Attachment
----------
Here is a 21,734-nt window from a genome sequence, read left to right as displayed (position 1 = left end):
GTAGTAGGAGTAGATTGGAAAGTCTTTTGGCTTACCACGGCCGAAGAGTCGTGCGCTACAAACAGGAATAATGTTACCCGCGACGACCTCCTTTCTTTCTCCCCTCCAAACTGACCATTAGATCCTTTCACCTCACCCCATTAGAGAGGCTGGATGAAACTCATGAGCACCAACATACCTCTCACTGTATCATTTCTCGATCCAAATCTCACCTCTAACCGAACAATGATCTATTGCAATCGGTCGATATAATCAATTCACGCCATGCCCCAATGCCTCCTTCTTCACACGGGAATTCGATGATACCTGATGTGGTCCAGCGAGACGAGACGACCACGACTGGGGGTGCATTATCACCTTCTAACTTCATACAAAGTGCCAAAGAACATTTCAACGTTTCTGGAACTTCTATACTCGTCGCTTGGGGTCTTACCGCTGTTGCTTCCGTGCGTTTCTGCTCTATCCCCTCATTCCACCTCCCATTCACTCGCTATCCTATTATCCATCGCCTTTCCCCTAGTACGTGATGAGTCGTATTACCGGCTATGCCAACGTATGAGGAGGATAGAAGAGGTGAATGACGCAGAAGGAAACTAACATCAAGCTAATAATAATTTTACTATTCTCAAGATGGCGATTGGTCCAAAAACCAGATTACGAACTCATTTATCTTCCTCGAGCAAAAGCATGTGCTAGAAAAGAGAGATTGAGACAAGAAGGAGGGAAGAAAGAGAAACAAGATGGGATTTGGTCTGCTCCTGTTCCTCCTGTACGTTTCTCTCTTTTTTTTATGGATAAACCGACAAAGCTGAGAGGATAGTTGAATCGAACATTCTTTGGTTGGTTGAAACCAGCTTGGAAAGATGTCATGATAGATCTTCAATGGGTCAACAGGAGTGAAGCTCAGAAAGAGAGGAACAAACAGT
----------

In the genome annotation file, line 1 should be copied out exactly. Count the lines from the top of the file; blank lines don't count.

Here is a 21,734-nt window from a genome sequence, read left to right as displayed (position 1 = left end):